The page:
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Barns Built to Last

Barns Built to Last
Dustin Gruetter

The Benefits of Post-and-Beam Barn Designs

by Dustin Gruetter

 

February 2018

Photo courtesy DC Structures

The decision to add a horse barn to your property is a big one, and can feel rather daunting once you start to review all your options. Of course, this is doubly true if you’re not acquainted with the proper construction terminology.

The most common building styles you’ll likely encounter while shopping around for the best barn design company are pole barns and post-and-beam barns. While both these terms share a few consonants and require the use of lumber as their primary construction material, they’re actually quite different.

Post-and-beam construction calls for high-grade heavy timbers in lieu of standard dimensional lumber. Because this building style requires fewer load-bearing walls than traditional building methods, the end results are dramatic open-concept interiors and rustic exposed wood finishes. Celebrated for its structural reliability, the post-and-beam construction method results in buildings that will stay standing for 100 years or more.

In addition to their sturdy construction, post-and-beam barns are renowned for their environmentally preferable footprint. Post-and-beam buildings require a monolithic concrete slab as an alternative to traditional foundation techniques. With improved insulation afforded by the monolithic slab, energy use can be much better regulated. Not to mention the fact this increases the value of your barn by scoring LEED points!

Pole barns, on the other hand, call for chemically-treated wood posts to be set into a concrete foundation. Generally selected for their affordability and simple assembly, pole barns are often seen as a fast and cheap alternative to longer-lasting post-and-beam barns. Of course, which construction style is right for you rests entirely on the kind of investment you are looking to make.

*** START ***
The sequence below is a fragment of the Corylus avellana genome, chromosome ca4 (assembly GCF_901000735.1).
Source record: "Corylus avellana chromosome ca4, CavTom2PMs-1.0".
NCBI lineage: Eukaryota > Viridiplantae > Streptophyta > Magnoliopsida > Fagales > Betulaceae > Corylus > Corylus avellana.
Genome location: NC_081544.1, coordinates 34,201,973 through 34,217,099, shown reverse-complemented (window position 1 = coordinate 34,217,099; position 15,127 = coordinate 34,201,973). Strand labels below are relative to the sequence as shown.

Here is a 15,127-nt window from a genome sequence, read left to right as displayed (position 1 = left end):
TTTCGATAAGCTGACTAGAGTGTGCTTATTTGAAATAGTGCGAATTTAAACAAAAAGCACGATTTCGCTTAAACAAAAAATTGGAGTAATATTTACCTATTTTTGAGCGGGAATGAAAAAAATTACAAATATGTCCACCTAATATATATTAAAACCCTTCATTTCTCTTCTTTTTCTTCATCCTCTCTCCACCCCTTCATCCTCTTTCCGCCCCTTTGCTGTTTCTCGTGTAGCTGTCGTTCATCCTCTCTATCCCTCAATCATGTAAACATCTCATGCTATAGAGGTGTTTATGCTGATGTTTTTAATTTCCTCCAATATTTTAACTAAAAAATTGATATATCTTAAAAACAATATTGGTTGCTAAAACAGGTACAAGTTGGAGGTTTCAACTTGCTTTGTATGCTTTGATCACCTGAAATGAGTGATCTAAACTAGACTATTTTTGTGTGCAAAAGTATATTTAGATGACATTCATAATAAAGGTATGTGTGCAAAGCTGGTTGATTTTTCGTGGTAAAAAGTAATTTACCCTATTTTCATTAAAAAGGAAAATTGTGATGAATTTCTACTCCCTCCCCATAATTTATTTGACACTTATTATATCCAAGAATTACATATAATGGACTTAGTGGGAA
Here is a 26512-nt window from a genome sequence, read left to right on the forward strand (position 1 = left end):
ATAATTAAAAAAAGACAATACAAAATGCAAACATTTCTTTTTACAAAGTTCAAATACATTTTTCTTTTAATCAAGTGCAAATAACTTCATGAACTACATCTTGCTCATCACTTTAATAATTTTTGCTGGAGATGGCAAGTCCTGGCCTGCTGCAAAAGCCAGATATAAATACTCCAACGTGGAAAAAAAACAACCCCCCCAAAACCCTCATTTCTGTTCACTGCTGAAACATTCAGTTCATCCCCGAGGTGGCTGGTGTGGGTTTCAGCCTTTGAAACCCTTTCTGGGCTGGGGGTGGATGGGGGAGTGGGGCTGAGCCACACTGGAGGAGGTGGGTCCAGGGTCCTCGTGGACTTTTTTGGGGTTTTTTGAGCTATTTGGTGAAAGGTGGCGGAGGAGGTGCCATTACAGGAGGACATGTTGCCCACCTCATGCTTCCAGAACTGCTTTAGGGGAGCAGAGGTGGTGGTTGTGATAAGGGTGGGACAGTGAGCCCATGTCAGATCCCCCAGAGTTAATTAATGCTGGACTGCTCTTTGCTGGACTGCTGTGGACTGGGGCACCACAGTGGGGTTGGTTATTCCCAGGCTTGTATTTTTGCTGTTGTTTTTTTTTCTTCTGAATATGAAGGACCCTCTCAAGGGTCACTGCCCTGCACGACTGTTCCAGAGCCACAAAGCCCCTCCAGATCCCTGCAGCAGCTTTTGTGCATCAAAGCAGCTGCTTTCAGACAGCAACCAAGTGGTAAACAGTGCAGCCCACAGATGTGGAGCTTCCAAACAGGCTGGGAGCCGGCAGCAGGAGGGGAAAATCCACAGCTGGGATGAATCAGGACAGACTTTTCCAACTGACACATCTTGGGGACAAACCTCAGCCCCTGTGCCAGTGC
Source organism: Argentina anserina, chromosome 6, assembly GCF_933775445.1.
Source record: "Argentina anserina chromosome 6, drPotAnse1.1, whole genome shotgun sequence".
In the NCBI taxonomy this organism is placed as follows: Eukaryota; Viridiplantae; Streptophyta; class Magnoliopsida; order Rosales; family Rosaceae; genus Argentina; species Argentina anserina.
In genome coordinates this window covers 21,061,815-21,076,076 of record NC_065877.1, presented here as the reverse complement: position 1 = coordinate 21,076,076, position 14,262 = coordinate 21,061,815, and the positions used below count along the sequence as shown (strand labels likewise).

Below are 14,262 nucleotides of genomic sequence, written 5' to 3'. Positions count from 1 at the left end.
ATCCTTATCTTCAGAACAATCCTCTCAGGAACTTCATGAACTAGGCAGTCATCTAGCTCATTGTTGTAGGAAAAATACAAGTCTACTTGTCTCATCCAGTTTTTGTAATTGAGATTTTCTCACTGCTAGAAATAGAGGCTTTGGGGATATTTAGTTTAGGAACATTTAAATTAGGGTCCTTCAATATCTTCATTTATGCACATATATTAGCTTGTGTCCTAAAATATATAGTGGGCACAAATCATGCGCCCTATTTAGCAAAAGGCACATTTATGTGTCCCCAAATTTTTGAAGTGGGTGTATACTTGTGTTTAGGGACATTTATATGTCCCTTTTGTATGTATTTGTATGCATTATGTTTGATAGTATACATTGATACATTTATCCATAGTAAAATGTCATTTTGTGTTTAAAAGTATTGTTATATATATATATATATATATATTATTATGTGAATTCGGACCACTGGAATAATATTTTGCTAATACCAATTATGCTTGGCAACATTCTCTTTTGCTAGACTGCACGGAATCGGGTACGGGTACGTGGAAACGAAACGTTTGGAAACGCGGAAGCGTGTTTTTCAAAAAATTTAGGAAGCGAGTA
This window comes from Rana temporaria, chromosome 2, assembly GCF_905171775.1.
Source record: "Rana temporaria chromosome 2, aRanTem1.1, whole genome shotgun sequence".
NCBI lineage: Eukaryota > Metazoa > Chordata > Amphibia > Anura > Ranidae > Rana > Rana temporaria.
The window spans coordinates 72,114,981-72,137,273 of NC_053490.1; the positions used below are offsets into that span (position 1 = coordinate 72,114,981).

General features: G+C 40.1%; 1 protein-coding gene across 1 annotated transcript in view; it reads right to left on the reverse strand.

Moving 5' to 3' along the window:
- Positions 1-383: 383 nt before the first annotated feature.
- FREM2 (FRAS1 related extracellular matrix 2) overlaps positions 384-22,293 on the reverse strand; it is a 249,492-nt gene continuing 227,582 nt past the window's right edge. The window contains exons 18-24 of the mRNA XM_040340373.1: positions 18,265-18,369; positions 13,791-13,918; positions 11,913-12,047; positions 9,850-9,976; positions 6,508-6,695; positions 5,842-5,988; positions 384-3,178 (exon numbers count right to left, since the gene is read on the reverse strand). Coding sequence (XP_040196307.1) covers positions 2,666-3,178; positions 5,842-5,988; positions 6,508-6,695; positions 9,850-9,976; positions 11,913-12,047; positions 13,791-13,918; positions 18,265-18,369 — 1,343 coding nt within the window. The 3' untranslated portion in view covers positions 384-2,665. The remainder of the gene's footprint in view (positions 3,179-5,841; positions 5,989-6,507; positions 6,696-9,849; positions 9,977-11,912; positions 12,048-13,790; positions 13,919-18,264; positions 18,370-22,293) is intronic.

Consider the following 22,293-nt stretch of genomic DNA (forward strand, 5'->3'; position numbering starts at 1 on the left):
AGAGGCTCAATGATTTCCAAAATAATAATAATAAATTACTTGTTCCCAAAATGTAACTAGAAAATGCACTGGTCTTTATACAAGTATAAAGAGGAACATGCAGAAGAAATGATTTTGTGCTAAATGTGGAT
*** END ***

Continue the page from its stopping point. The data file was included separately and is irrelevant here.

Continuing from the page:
The downside to pole barns is that they are designed to expire after 40 years or so—even with proper maintenance. That’s because timber posts set into wet concrete are bound to rot, despite the intense chemical treatments they receive.

Lumber that requires chemical treatment is a problem in its own right, as the chemicals are harmful for animals, people, and the environment. Further, the chemicals result in unattractive wood discoloration, which means it must be covered with drywall rather than left on display for an elegant and rustic aesthetic.

If you need a fast and cheap horse barn, a pole barn might be your best bet. But if you’re ready to make an environmentally sound long-term investment in your equine property, a post-and-beam design will always be the better option.

Visit dcstructures.com to learn more about post-and-beam barns.

 

Originally Published February 2018 Issue

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Dustin Gruetter

An Oregon native, Dustin Gruetter is a serial entrepreneur with a diverse portfolio of businesses to run. His two largest roles are as president of both DC Builders, an elite design and construction firm, and DC Structures, a construction materials company. With more than a decade of leadership and management experience, Dustin lends his expertise to Eris Creative as the head of business development. Dustin lives in Portland with his wife Ilanah, son Maxton, daughter Violet, and dogs Piper and Marley.

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